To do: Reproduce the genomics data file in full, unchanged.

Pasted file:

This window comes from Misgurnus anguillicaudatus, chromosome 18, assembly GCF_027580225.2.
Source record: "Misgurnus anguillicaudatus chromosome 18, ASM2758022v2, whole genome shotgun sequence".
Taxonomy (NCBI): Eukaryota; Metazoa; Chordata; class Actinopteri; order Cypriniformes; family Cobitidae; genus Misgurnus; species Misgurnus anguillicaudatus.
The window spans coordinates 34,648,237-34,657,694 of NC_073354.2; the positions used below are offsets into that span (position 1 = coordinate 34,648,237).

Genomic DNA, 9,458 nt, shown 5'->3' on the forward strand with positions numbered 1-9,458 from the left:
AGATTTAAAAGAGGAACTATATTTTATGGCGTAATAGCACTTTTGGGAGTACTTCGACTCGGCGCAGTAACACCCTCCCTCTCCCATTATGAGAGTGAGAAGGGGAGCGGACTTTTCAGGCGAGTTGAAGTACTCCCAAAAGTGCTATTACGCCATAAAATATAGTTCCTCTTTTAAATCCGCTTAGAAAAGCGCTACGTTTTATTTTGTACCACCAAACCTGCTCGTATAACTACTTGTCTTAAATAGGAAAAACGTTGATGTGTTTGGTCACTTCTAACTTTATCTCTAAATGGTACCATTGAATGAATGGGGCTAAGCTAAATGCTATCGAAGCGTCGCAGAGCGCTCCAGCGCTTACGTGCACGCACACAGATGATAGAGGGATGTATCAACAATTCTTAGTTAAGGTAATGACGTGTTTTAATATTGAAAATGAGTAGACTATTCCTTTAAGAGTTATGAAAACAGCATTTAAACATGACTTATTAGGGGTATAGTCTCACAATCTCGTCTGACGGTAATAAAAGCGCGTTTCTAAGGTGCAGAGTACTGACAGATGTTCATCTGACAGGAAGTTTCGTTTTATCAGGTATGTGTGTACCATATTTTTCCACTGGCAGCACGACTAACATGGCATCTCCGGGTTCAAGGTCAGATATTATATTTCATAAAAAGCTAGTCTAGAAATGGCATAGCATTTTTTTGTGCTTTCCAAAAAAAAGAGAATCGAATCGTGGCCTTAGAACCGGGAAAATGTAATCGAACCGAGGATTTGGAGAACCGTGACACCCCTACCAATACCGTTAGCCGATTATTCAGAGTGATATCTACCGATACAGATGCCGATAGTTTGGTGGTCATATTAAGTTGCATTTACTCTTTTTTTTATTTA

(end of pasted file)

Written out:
This window comes from Misgurnus anguillicaudatus, chromosome 18, assembly GCF_027580225.2.
Source record: "Misgurnus anguillicaudatus chromosome 18, ASM2758022v2, whole genome shotgun sequence".
Taxonomy (NCBI): Eukaryota; Metazoa; Chordata; class Actinopteri; order Cypriniformes; family Cobitidae; genus Misgurnus; species Misgurnus anguillicaudatus.
The window spans coordinates 34,648,237-34,657,694 of NC_073354.2; the positions used below are offsets into that span (position 1 = coordinate 34,648,237).

Genomic DNA, 9,458 nt, shown 5'->3' on the forward strand with positions numbered 1-9,458 from the left:
AGATTTAAAAGAGGAACTATATTTTATGGCGTAATAGCACTTTTGGGAGTACTTCGACTCGGCGCAGTAACACCCTCCCTCTCCCATTATGAGAGTGAGAAGGGGAGCGGACTTTTCAGGCGAGTTGAAGTACTCCCAAAAGTGCTATTACGCCATAAAATATAGTTCCTCTTTTAAATCCGCTTAGAAAAGCGCTACGTTTTATTTTGTACCACCAAACCTGCTCGTATAACTACTTGTCTTAAATAGGAAAAACGTTGATGTGTTTGGTCACTTCTAACTTTATCTCTAAATGGTACCATTGAATGAATGGGGCTAAGCTAAATGCTATCGAAGCGTCGCAGAGCGCTCCAGCGCTTACGTGCACGCACACAGATGATAGAGGGATGTATCAACAATTCTTAGTTAAGGTAATGACGTGTTTTAATATTGAAAATGAGTAGACTATTCCTTTAAGAGTTATGAAAACAGCATTTAAACATGACTTATTAGGGGTATAGTCTCACAATCTCGTCTGACGGTAATAAAAGCGCGTTTCTAAGGTGCAGAGTACTGACAGATGTTCATCTGACAGGAAGTTTCGTTTTATCAGGTATGTGTGTACCATATTTTTCCACTGGCAGCACGACTAACATGGCATCTCCGGGTTCAAGGTCAGATATTATATTTCATAAAAAGCTAGTCTAGAAATGGCATAGCATTTTTTTGTGCTTTCCAAAAAAAAGAGAATCGAATCGTGGCCTTAGAACCGGGAAAATGTAATCGAACCGAGGATTTGGAGAACCGTGACACCCCTACCAATACCGTTAGCCGATTATTCAGAGTGATATCTACCGATACAGATGCCGATAGTTTGGTGGTCATATTAAGTTGCATTTACTCTTTTTTTTATTTA